(2010 SO16 is associated with Lagrange point L3 but wanders so far behind and ahead of it that the orbit is called "horseshoe"...
and the comment was made:
Not really. L3 is unstable. Horseshoe orbiters are in effect "alternating trojans" that switch between L4 and L5, with L3 as a transit point.
All of this breaks down in real solar systems with elliptical orbits and many perturbing bodies, but let's constrain ourselves to CR3BP rules
- two bodies have substantial mass (Sun, Earth) and 2010 SO16's mass can be ignored.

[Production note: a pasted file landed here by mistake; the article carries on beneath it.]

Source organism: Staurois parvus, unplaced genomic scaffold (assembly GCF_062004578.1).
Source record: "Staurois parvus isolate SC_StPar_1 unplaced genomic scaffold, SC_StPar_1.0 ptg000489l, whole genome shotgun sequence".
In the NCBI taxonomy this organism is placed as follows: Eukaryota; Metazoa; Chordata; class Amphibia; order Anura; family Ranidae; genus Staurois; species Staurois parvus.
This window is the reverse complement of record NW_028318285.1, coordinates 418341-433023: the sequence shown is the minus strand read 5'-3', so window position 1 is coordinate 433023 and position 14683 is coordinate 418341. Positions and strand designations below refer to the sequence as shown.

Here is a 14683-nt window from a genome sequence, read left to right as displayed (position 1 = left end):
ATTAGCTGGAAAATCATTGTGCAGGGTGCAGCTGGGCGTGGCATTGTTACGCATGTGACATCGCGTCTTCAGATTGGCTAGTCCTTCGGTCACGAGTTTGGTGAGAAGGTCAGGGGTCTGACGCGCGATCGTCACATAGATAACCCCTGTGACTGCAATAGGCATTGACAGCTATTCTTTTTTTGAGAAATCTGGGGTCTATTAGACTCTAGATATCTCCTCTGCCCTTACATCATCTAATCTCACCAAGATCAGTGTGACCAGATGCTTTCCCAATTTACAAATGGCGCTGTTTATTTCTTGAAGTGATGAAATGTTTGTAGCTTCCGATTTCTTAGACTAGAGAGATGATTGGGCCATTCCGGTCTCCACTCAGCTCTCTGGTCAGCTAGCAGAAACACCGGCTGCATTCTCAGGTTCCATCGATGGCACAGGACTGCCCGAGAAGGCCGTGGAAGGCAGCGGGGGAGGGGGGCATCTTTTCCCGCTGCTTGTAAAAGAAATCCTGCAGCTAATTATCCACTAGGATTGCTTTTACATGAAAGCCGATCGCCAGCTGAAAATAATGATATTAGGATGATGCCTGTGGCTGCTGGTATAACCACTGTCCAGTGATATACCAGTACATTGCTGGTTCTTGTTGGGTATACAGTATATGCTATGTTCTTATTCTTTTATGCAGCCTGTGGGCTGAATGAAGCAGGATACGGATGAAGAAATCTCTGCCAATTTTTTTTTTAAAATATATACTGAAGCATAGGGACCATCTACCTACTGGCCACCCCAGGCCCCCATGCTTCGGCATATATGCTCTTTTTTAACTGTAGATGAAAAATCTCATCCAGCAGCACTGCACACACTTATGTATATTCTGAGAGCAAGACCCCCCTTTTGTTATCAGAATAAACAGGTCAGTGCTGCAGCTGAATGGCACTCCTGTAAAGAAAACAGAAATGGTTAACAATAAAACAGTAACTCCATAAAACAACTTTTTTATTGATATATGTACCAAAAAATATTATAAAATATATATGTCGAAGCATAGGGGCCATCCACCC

- Sun and Earth have circular orbits around a common center of mass
- all motion is in one plane, it's a 2D problem.
- are there closed, periodic 2D planar orbits in the CR3BP that are good models for horseshoe orbits?
- can we say that horseshoe orbits "associated" with any of the Lagrange points at all, or does this kind of language fail us when applied to horseshoe orbits?
- is either of us right? or both? or neither?
note: I'm not looking for opinions or "ways of looking at it". If there is a solid, supportable way to answer, hopefully with a little scholarly, authoritative sourcing, that will be great. But for the purposes of this question just qualitative insights or another way to look at it is's won't be so helpful in this case. Thanks!